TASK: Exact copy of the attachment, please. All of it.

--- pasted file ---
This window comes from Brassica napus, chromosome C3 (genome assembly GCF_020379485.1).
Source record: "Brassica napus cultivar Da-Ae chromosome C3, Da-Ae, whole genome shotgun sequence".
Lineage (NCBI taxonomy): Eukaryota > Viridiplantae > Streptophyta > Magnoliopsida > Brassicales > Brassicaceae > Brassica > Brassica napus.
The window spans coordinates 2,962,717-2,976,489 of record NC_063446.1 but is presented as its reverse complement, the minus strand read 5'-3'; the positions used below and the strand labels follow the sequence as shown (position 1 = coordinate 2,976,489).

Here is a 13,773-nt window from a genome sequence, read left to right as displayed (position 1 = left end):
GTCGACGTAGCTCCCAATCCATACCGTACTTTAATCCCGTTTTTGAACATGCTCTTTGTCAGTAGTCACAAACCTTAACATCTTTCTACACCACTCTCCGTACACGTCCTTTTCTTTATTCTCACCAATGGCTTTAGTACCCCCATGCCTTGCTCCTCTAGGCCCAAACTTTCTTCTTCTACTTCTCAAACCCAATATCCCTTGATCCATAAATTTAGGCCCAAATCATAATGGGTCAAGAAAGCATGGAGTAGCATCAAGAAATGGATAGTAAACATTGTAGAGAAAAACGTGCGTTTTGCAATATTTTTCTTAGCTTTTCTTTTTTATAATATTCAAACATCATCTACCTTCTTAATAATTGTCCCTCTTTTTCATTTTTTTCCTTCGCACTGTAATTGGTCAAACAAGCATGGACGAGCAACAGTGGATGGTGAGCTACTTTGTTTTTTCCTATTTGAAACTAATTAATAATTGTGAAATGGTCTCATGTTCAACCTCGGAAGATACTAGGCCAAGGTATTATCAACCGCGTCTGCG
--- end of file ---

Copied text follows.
This window comes from Brassica napus, chromosome C3 (genome assembly GCF_020379485.1).
Source record: "Brassica napus cultivar Da-Ae chromosome C3, Da-Ae, whole genome shotgun sequence".
Lineage (NCBI taxonomy): Eukaryota > Viridiplantae > Streptophyta > Magnoliopsida > Brassicales > Brassicaceae > Brassica > Brassica napus.
The window spans coordinates 2,962,717-2,976,489 of record NC_063446.1 but is presented as its reverse complement, the minus strand read 5'-3'; the positions used below and the strand labels follow the sequence as shown (position 1 = coordinate 2,976,489).

Here is a 13,773-nt window from a genome sequence, read left to right as displayed (position 1 = left end):
GTCGACGTAGCTCCCAATCCATACCGTACTTTAATCCCGTTTTTGAACATGCTCTTTGTCAGTAGTCACAAACCTTAACATCTTTCTACACCACTCTCCGTACACGTCCTTTTCTTTATTCTCACCAATGGCTTTAGTACCCCCATGCCTTGCTCCTCTAGGCCCAAACTTTCTTCTTCTACTTCTCAAACCCAATATCCCTTGATCCATAAATTTAGGCCCAAATCATAATGGGTCAAGAAAGCATGGAGTAGCATCAAGAAATGGATAGTAAACATTGTAGAGAAAAACGTGCGTTTTGCAATATTTTTCTTAGCTTTTCTTTTTTATAATATTCAAACATCATCTACCTTCTTAATAATTGTCCCTCTTTTTCATTTTTTTCCTTCGCACTGTAATTGGTCAAACAAGCATGGACGAGCAACAGTGGATGGTGAGCTACTTTGTTTTTTCCTATTTGAAACTAATTAATAATTGTGAAATGGTCTCATGTTCAACCTCGGAAGATACTAGGCCAAGGTATTATCAACCGCGTCTGCG